“The kids were never enrolled in this independent-study class,” one parent, who requested anonymity, told the newspaper.
If you want an imaginary education, this is the way to go...

Cookie Madness

It was a bad cookie:
“Right off the bat 15 percent of people can have a psychotic reaction and someone who has never used before is at an even greater risk,” said addiction expert Dr. Christian Thurstone.
Thurstone is an addiction expert with Denver Health and said unlike smoking marijuana which makes it’s way quickly to the brain. Ingesting it means it takes longer to impact the body and to feel a high.
“Using edibles it can be very easy to over consume a marijuana edible,” said Thurstone.
In this case Pongi’s friends said the dispensary clerk “advised they divide the cookie into six pieces and eat one piece at a time.”
They also said after 30 minutes “Levi said he didn’t feel anything and he ate the entire cookie immediately.”
Before the end of the night his friends said Pongi began to act strangely and paranoid and then began to destroy things in their hotel room.
One friend told police he “tried to grab Levi because Levi was getting ‘crazy’ destroying lamps and TV. Levi ran out of the room and jumped off the balcony.”
Yes, it can mess you up.

Liar In Chief

This doesn't bode well for the Legacy:
Sixty-one percent of respondents in the poll released Thursday said Obama lies at least some of the time on important issues. An additional 20 percent said he lies every now and then.

Only 15 percent believe the president is completely truthful.

Predictably, Republicans were more likely to believe Obama is a liar, with 85 percent saying he lies some or most of the time. Thirty-one percent of Democrats said the president is always truthful.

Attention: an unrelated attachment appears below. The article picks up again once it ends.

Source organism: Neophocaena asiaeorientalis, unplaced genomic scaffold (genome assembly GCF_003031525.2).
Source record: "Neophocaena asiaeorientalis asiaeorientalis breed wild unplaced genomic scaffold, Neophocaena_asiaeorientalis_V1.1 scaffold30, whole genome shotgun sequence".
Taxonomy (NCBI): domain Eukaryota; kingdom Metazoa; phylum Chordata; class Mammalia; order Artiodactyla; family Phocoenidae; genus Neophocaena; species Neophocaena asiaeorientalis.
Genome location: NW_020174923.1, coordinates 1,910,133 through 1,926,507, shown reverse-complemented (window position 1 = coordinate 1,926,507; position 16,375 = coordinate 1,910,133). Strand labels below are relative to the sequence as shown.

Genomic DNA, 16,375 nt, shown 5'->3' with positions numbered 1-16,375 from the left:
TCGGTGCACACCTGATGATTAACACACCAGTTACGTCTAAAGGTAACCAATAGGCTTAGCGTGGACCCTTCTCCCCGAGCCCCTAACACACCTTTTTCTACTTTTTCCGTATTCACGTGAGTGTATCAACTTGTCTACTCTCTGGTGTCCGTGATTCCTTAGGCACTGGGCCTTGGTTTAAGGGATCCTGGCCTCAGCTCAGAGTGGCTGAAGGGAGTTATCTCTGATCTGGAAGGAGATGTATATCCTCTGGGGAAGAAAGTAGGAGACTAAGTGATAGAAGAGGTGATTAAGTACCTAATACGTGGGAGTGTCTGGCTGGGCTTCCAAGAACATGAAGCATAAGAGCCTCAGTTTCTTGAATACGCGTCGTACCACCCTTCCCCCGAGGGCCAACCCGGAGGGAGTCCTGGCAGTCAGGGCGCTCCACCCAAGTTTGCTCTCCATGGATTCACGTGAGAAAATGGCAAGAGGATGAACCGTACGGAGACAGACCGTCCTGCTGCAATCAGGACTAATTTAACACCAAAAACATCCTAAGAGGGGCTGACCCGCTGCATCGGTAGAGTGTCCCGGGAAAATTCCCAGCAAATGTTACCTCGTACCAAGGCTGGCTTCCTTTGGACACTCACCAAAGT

What's interesting is that independents were slightly more likely to believe Obama lies at least some of the time — 63 percent, compared with 61 percent for the total sample.
You can still fool some of the people some of the time-if they want to be fooled...

Blown Away

Are wind farm subsidies just a fad after all?
Experts at Capital Alpha Partners, one of a burgeoning group of research firms that provides political intelligence for investors, wrote last week that the appetite on Capitol Hill for continuing the wind energy production tax credit (PTC) is declining.

In a report obtained by the Washington Free Beacon, Capital Alpha writes that a combination of flagging political will and changing market environments could signal the decline, and possibly the end, of the two-decades-old tax credit for the wind industry.

"There comes a time when subsidies which are popular to start with become less popular as conditions change," the report says. "The wind PTC may be reaching that point-not just because some in Congress are losing patience with the so-called tax extenders, but also because fundamental market conditions are putting the traditional utility model under stress."
If you build it, they may not fund...